Access control and troubleshooting 401 errors must be one of the most annoying and recurring issues with configuring IIS. One of the problems is that it’s often quite a long time between issues, and you simply forget how you solved something last time. This time I decided to write it all down as I set things up.
My target scenario is a local intranet, where you want to use a ‘service account’ to access SQL Server, directly from your ‘trusted’ web application, removing the need for impersonation.
The benefits of this are of course that you can take advantage of connection pooling, but also removing the need to configure passwords in web.config for SQL users (or specific, impersonated domain users). This also removed the overhead of configuring specific domain users and their SQL Server permissions. It may also be that you just want to simplify your security model to work only on Windows authentication across the stack.
- Create a new role in the database you’re accessing, for the purposes of your application
- Add your service domain user account to the role in SQL Server
- Assign permissions to objects, stored procedures etc to the role (not directly to the user)
- Set up your web site/application as you would normally – one way to do things….
- Create your web application root folder on the web server
- Copy your files (or use your deployment tools/scripts to do this)
- Create a new application pool to house your new web application (probably model this from the default web site). This is important as this is where the credentials will be set
- Create the new IIS web application against the root folder (if not already done as part of step 2)
- Associate the new IIS application with the new application pool
- Set the ASP.NET version of your IIS application appropriate (may need to restart IIS here)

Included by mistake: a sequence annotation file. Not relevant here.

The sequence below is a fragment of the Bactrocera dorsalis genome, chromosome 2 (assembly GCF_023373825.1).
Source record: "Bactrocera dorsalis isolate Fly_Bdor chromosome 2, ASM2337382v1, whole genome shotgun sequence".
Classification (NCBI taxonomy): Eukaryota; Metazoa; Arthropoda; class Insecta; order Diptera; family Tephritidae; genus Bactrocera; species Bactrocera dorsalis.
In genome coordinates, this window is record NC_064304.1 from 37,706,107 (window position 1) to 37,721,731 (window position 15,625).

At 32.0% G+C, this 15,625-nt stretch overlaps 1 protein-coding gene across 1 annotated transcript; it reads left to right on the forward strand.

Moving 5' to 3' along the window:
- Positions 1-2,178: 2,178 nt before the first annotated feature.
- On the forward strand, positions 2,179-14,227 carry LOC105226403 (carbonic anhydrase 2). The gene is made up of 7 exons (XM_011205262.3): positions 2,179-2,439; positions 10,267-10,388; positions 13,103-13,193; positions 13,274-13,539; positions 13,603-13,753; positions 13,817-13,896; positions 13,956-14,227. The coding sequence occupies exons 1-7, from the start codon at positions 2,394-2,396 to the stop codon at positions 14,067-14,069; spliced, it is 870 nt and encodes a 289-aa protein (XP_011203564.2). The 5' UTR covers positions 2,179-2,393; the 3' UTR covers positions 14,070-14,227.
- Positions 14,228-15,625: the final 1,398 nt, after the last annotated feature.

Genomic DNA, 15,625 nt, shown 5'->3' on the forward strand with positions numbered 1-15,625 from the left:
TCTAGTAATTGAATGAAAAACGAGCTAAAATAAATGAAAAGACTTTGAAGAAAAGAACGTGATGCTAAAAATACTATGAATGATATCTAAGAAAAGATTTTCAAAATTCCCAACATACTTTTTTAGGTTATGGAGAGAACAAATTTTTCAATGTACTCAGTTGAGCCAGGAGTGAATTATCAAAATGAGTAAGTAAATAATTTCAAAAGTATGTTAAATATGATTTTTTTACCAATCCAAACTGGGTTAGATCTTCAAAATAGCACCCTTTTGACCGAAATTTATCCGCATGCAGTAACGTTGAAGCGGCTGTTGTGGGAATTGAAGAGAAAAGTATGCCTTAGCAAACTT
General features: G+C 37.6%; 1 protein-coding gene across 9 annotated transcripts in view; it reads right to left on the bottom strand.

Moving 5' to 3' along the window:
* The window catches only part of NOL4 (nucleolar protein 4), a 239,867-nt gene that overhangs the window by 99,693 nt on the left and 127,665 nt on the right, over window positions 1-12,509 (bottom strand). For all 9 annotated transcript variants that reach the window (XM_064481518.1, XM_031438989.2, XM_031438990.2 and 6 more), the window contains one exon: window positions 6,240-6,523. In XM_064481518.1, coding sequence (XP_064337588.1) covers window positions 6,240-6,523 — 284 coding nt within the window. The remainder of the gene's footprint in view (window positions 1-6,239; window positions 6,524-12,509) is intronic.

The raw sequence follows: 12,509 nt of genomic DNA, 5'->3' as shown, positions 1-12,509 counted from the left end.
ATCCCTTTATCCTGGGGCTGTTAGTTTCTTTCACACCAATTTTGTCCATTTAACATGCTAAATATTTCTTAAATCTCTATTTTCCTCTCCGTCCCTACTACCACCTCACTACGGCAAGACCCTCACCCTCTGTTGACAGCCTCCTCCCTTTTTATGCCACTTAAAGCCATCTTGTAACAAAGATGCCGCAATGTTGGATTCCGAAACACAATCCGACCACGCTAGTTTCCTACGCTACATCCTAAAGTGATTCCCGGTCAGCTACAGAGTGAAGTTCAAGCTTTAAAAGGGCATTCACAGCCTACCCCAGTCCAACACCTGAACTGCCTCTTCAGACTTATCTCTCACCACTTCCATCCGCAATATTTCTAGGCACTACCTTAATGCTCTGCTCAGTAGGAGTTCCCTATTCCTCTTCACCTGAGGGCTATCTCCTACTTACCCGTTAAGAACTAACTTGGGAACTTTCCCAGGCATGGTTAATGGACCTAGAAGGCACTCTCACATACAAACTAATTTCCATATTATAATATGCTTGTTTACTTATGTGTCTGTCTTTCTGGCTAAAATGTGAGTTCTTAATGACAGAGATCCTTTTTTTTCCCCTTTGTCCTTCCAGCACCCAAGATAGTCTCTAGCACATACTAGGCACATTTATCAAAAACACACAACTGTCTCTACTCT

- Ensure ‘Integrated Security’ is set ON in the Directory Security tab, and ‘Anonymous’ access is switched OFF
- Set the application pool’s ‘identity’ to the domain user you want to run the application (and connect to SQL Server) as
- Open a command window and Go to the windows\Microsoft.NET\Framework\vXXXXX folder
- run aspnet_regiis -ga <domain>\<user> to grant necessary access to the metabase etc for the service account (as per http://msdn.microsoft.com/en-us/library/ff647396.aspx#paght000008_step3 )
- In the command window go to the inetpub\adminscripts folder, and set
NTAuthenticationHeaders metabase property as per instructions at
http://support.microsoft.com/kb/326985. you can also use MetaEdit from
the IIS Resource Kit to change this. If you’re fully configured to use Kerberos then you can potentially skip this step, as it’s all about making IIS use NTLM authentication.
- Navigate to ‘Web Service Extensions’ in IIS Manager, and ensure that the ASP.NET version you’re targeting is ‘allowed’. e.g. ASP.NET 4.0 is ‘prohibited’ by default.
So here we’ve circumvented the need to use impersonation by running the ASP.NET application as a specific domain user that is configured as a SQL Server Login, and granted the right access by means of a SQL Server role. The main work is the plumbing to get IIS to work happily with that user in standard NTLM authentication (you may be able to use Kerberos depending on your network configuration).
Other background on creating service accounts can be found at http://msdn.microsoft.com/en-us/library/ms998297.aspx